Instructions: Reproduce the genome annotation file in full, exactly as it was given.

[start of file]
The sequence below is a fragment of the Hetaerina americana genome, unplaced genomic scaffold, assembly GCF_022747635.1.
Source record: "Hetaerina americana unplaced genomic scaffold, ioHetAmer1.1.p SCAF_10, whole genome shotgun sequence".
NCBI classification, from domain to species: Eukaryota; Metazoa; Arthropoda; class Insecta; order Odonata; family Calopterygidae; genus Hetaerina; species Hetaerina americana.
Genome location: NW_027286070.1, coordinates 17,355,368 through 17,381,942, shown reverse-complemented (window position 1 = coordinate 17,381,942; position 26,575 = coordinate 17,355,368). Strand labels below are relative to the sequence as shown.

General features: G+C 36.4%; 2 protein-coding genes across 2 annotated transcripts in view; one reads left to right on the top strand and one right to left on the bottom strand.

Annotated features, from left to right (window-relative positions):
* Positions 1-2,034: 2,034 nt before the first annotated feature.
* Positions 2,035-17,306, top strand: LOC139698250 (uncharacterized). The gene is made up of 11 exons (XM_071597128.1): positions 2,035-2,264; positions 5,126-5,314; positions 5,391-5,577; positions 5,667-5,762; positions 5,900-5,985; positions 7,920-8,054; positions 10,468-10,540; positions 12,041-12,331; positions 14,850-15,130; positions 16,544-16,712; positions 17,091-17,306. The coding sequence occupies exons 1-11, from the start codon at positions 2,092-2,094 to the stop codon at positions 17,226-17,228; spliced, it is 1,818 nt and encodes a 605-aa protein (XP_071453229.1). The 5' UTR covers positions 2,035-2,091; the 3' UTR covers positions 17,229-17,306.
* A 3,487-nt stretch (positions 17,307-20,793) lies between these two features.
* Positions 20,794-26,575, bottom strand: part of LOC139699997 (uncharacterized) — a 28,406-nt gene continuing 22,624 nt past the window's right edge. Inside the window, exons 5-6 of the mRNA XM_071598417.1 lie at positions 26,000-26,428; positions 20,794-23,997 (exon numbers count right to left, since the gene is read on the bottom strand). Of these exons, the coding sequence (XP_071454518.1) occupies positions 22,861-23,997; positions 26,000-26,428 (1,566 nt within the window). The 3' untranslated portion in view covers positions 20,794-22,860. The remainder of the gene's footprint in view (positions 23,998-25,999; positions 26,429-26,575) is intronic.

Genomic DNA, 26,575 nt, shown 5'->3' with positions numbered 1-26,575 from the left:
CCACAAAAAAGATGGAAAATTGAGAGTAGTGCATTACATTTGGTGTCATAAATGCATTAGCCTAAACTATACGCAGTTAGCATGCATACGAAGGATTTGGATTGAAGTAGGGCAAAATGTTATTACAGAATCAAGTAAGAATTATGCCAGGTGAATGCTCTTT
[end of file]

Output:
The sequence below is a fragment of the Hetaerina americana genome, unplaced genomic scaffold, assembly GCF_022747635.1.
Source record: "Hetaerina americana unplaced genomic scaffold, ioHetAmer1.1.p SCAF_10, whole genome shotgun sequence".
NCBI classification, from domain to species: Eukaryota; Metazoa; Arthropoda; class Insecta; order Odonata; family Calopterygidae; genus Hetaerina; species Hetaerina americana.
Genome location: NW_027286070.1, coordinates 17,355,368 through 17,381,942, shown reverse-complemented (window position 1 = coordinate 17,381,942; position 26,575 = coordinate 17,355,368). Strand labels below are relative to the sequence as shown.

General features: G+C 36.4%; 2 protein-coding genes across 2 annotated transcripts in view; one reads left to right on the top strand and one right to left on the bottom strand.

Annotated features, from left to right (window-relative positions):
* Positions 1-2,034: 2,034 nt before the first annotated feature.
* Positions 2,035-17,306, top strand: LOC139698250 (uncharacterized). The gene is made up of 11 exons (XM_071597128.1): positions 2,035-2,264; positions 5,126-5,314; positions 5,391-5,577; positions 5,667-5,762; positions 5,900-5,985; positions 7,920-8,054; positions 10,468-10,540; positions 12,041-12,331; positions 14,850-15,130; positions 16,544-16,712; positions 17,091-17,306. The coding sequence occupies exons 1-11, from the start codon at positions 2,092-2,094 to the stop codon at positions 17,226-17,228; spliced, it is 1,818 nt and encodes a 605-aa protein (XP_071453229.1). The 5' UTR covers positions 2,035-2,091; the 3' UTR covers positions 17,229-17,306.
* A 3,487-nt stretch (positions 17,307-20,793) lies between these two features.
* Positions 20,794-26,575, bottom strand: part of LOC139699997 (uncharacterized) — a 28,406-nt gene continuing 22,624 nt past the window's right edge. Inside the window, exons 5-6 of the mRNA XM_071598417.1 lie at positions 26,000-26,428; positions 20,794-23,997 (exon numbers count right to left, since the gene is read on the bottom strand). Of these exons, the coding sequence (XP_071454518.1) occupies positions 22,861-23,997; positions 26,000-26,428 (1,566 nt within the window). The 3' untranslated portion in view covers positions 20,794-22,860. The remainder of the gene's footprint in view (positions 23,998-25,999; positions 26,429-26,575) is intronic.

Genomic DNA, 26,575 nt, shown 5'->3' with positions numbered 1-26,575 from the left:
CCACAAAAAAGATGGAAAATTGAGAGTAGTGCATTACATTTGGTGTCATAAATGCATTAGCCTAAACTATACGCAGTTAGCATGCATACGAAGGATTTGGATTGAAGTAGGGCAAAATGTTATTACAGAATCAAGTAAGAATTATGCCAGGTGAATGCTCTTT